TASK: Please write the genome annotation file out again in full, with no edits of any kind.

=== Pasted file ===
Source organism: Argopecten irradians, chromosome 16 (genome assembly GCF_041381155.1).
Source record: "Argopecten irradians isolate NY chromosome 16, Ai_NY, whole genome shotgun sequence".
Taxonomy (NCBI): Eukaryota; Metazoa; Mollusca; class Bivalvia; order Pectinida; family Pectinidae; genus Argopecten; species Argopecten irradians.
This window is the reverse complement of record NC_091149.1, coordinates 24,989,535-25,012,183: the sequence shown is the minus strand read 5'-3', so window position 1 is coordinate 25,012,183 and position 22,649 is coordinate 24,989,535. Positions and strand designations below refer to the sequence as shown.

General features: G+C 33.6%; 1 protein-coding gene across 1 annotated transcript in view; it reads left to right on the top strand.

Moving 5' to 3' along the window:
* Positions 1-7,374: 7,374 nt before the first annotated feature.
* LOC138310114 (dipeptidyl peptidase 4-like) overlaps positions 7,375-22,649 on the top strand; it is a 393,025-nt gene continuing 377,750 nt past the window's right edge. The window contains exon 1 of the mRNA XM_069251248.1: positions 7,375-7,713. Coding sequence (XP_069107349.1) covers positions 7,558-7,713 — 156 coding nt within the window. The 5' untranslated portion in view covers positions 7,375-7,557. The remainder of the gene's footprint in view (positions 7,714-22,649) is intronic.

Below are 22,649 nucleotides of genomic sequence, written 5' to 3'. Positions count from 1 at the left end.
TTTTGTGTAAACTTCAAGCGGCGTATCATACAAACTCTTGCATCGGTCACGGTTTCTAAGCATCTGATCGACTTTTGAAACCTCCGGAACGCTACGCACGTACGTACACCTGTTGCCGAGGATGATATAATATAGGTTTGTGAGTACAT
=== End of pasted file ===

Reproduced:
Source organism: Argopecten irradians, chromosome 16 (genome assembly GCF_041381155.1).
Source record: "Argopecten irradians isolate NY chromosome 16, Ai_NY, whole genome shotgun sequence".
Taxonomy (NCBI): Eukaryota; Metazoa; Mollusca; class Bivalvia; order Pectinida; family Pectinidae; genus Argopecten; species Argopecten irradians.
This window is the reverse complement of record NC_091149.1, coordinates 24,989,535-25,012,183: the sequence shown is the minus strand read 5'-3', so window position 1 is coordinate 25,012,183 and position 22,649 is coordinate 24,989,535. Positions and strand designations below refer to the sequence as shown.

General features: G+C 33.6%; 1 protein-coding gene across 1 annotated transcript in view; it reads left to right on the top strand.

Moving 5' to 3' along the window:
* Positions 1-7,374: 7,374 nt before the first annotated feature.
* LOC138310114 (dipeptidyl peptidase 4-like) overlaps positions 7,375-22,649 on the top strand; it is a 393,025-nt gene continuing 377,750 nt past the window's right edge. The window contains exon 1 of the mRNA XM_069251248.1: positions 7,375-7,713. Coding sequence (XP_069107349.1) covers positions 7,558-7,713 — 156 coding nt within the window. The 5' untranslated portion in view covers positions 7,375-7,557. The remainder of the gene's footprint in view (positions 7,714-22,649) is intronic.

Below are 22,649 nucleotides of genomic sequence, written 5' to 3'. Positions count from 1 at the left end.
TTTTGTGTAAACTTCAAGCGGCGTATCATACAAACTCTTGCATCGGTCACGGTTTCTAAGCATCTGATCGACTTTTGAAACCTCCGGAACGCTACGCACGTACGTACACCTGTTGCCGAGGATGATATAATATAGGTTTGTGAGTACAT